By Edele Winnie
Are you paranoid? I’m paranoid. I was freaking born that way- so it’s not my fault. “For example– I noticed the pickup truck right away. It was one of those ones with a cab on the back. Brown, with crappy fake wood panelling. No one on my street has a pickup truck like that. There was some dude sitting in it too. Great, I thought, a new stalker after my sweet little ass. I peeked between the blinds several times. Men have this problem with me- mostly they want to have pets I think, and I’m not a tameable. To the eyes I’m a cute skinny brunette. Also, I’m kind of like a hyena. I‘ll chew your leg off and laugh about it- nothing personal, it’s just the way I am. Don’t cross hyenas, man.
I wouldn’t say the pickup truck wasin good shape. I know bushcrap about cars so that’s allI really noticed. And that it was still there the next morning. We’d had a light snow in the night, and everything had been covered with a pretty layer of white frosting. Good way to hide crap.
I tried to relax and shrug it off. Maybe one of my neighbours was having an annoying guest or something. Maybe the truck was abandoned. Maybe junkies and terrorists were living out of it.
Over the next couple days we had even more snow and everyone had been out throwing it around – shovelling. Nothing makes me think more of ants than watching my neighbours shovel their little walks and porches. I don’t personally shovel. I’m not civic minded. Old people should take cabs if they can’t handle a little white stuff.
There’s this fat guy who lives next door to me- one of my crazy neighbours. He’s always trying to talk to me but I know he’s just hitting on me. You can tell by men’s eyes. There’s a little extra light in them when they just want it, and not you. Sometimes he shovels the walk at the house I rent. It’s supposed to be the landlord’s responsibility, but if fatty wants to do it, he can do it. The way I’m seeing it, I’m doing him a favour, and he’ll live extra long ‘cause of the exercise- but that’s all he’s ever going to get from me.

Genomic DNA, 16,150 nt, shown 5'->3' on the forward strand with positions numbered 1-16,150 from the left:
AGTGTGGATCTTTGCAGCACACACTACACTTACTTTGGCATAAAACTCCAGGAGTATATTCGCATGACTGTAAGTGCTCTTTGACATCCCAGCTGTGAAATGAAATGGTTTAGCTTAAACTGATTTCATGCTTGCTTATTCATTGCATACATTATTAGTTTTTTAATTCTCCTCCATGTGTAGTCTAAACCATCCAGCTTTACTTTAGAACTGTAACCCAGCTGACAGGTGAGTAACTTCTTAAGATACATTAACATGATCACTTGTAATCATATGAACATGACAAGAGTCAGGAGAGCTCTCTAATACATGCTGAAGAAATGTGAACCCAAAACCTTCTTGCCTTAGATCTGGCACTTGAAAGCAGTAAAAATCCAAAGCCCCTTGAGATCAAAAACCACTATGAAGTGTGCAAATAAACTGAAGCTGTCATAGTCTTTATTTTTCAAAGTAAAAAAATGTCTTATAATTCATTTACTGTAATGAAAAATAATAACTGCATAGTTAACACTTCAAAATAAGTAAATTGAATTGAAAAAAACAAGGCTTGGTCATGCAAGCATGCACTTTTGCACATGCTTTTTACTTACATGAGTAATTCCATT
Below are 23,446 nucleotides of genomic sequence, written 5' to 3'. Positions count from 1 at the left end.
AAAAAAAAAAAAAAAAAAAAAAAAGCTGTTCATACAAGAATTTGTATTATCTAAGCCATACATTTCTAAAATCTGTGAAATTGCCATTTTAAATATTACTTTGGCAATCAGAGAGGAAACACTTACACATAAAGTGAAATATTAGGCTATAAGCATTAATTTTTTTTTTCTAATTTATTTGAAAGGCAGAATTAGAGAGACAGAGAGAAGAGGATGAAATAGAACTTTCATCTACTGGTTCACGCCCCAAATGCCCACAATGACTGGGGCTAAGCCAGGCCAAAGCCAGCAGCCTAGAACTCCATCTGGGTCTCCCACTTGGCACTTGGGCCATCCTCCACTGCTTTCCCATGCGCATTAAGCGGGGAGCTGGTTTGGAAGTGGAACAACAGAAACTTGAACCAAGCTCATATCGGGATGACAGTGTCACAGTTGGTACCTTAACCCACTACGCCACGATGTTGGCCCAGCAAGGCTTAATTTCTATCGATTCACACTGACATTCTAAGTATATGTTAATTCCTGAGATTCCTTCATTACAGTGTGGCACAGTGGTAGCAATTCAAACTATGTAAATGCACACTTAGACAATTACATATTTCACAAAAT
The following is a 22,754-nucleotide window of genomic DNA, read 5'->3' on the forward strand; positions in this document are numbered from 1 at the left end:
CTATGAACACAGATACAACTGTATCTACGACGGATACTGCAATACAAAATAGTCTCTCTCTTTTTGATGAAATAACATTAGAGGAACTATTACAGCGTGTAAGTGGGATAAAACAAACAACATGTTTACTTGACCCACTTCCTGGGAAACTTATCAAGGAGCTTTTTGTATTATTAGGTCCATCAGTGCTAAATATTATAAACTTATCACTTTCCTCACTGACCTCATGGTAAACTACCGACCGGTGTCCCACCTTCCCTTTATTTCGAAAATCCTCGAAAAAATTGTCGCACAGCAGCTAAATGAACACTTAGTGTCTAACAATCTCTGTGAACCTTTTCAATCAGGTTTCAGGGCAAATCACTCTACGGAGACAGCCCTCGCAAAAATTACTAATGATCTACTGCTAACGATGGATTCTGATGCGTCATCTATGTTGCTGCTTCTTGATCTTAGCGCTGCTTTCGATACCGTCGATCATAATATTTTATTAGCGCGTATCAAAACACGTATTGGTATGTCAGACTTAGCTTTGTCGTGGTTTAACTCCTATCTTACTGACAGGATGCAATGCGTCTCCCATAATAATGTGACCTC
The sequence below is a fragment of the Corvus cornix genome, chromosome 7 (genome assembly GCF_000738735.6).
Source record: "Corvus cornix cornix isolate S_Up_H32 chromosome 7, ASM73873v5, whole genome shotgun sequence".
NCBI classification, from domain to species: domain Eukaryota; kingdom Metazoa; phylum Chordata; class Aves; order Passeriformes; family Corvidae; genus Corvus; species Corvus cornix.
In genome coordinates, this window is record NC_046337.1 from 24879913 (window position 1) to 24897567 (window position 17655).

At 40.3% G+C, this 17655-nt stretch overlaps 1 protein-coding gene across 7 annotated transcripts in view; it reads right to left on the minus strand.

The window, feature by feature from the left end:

Eventually I decided that the pickup truck was a dumper- you know, someone swiped it, joy rode and walked away. Wouldn’t be the first time. There are more shopping carts in my neighbourhood then there are at the grocery store.
It was a really wicked winter. We got really dumped on– snow, wind, drifting, blowing. The ants were out digging out their little walks and their cars. The pickup truck never got cleared off. There were no footsteps to it or from it. The snowplough had snuffled snow all around it. It began to look more like a little white mountain on my street, which was kinda cool.
I have my manic days and I make no apologies- I’m me, and you’re not so deal with it. Anyway I decided one night when I was capable of anything that I was going to go out and climb the pickup truck mountain. I didn’t have any definite plans after that. Don’t call me impulsive!
I suited up in my winter woollies and dove off the front porch into the snow piles. I made a couple snow angels and then of course circled around and gave them horns. I like to think that angels would be hot- it’s the devils that are cold as, well, hell.
For some reason I decided to try the passenger door before I climbed the mountain. I pawed through the snow like a badger till I reached the dented door. Likely any valuables had already been cleaned out by the local boy scout troop, but it never hurts to check- anyway that’s what a doctor said to me once right before I punched him.
I gave the door a terrific yank- it was pretty iced up- but it opened and holy catfish the dude was still sitting inside. Dead. Frozen. He’d never moved from that first night I’d seen him.
You can call me lots of things- I won’t listen so you’re wasting your time- but I’m no chickencat. I got in and closed the door.
He was middle aged, had on a winter coat. He was frowning. His eyes were open. And he was frozen solid popsicle dead.